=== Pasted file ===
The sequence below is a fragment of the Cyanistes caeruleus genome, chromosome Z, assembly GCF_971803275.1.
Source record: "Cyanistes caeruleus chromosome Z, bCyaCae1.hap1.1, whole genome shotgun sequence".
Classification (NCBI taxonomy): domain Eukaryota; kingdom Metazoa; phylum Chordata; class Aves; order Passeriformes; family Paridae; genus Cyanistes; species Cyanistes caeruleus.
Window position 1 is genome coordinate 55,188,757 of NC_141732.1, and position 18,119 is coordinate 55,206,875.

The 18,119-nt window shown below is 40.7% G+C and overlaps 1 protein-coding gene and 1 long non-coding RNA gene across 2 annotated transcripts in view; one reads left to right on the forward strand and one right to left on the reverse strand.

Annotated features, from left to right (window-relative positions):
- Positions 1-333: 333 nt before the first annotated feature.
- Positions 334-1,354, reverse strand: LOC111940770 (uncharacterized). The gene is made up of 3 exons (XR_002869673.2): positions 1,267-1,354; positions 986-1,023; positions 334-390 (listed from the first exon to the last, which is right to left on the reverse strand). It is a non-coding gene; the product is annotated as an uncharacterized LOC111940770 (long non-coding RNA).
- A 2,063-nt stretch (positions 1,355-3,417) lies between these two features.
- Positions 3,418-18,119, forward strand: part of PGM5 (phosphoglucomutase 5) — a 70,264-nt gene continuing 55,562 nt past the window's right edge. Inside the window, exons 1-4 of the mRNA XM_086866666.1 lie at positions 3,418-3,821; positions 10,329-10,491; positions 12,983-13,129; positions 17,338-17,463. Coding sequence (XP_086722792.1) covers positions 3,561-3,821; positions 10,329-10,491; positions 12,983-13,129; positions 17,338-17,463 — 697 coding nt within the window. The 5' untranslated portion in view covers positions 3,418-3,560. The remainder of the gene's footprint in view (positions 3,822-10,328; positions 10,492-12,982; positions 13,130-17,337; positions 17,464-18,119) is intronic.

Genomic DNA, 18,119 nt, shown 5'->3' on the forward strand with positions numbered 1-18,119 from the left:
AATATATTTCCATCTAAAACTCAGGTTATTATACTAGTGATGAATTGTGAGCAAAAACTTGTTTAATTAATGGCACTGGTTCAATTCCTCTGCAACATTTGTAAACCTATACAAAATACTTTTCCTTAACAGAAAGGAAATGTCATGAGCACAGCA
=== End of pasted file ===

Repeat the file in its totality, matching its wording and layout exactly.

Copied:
The sequence below is a fragment of the Cyanistes caeruleus genome, chromosome Z, assembly GCF_971803275.1.
Source record: "Cyanistes caeruleus chromosome Z, bCyaCae1.hap1.1, whole genome shotgun sequence".
Classification (NCBI taxonomy): domain Eukaryota; kingdom Metazoa; phylum Chordata; class Aves; order Passeriformes; family Paridae; genus Cyanistes; species Cyanistes caeruleus.
Window position 1 is genome coordinate 55,188,757 of NC_141732.1, and position 18,119 is coordinate 55,206,875.

The 18,119-nt window shown below is 40.7% G+C and overlaps 1 protein-coding gene and 1 long non-coding RNA gene across 2 annotated transcripts in view; one reads left to right on the forward strand and one right to left on the reverse strand.

Annotated features, from left to right (window-relative positions):
- Positions 1-333: 333 nt before the first annotated feature.
- Positions 334-1,354, reverse strand: LOC111940770 (uncharacterized). The gene is made up of 3 exons (XR_002869673.2): positions 1,267-1,354; positions 986-1,023; positions 334-390 (listed from the first exon to the last, which is right to left on the reverse strand). It is a non-coding gene; the product is annotated as an uncharacterized LOC111940770 (long non-coding RNA).
- A 2,063-nt stretch (positions 1,355-3,417) lies between these two features.
- Positions 3,418-18,119, forward strand: part of PGM5 (phosphoglucomutase 5) — a 70,264-nt gene continuing 55,562 nt past the window's right edge. Inside the window, exons 1-4 of the mRNA XM_086866666.1 lie at positions 3,418-3,821; positions 10,329-10,491; positions 12,983-13,129; positions 17,338-17,463. Coding sequence (XP_086722792.1) covers positions 3,561-3,821; positions 10,329-10,491; positions 12,983-13,129; positions 17,338-17,463 — 697 coding nt within the window. The 5' untranslated portion in view covers positions 3,418-3,560. The remainder of the gene's footprint in view (positions 3,822-10,328; positions 10,492-12,982; positions 13,130-17,337; positions 17,464-18,119) is intronic.

Genomic DNA, 18,119 nt, shown 5'->3' on the forward strand with positions numbered 1-18,119 from the left:
AATATATTTCCATCTAAAACTCAGGTTATTATACTAGTGATGAATTGTGAGCAAAAACTTGTTTAATTAATGGCACTGGTTCAATTCCTCTGCAACATTTGTAAACCTATACAAAATACTTTTCCTTAACAGAAAGGAAATGTCATGAGCACAGCA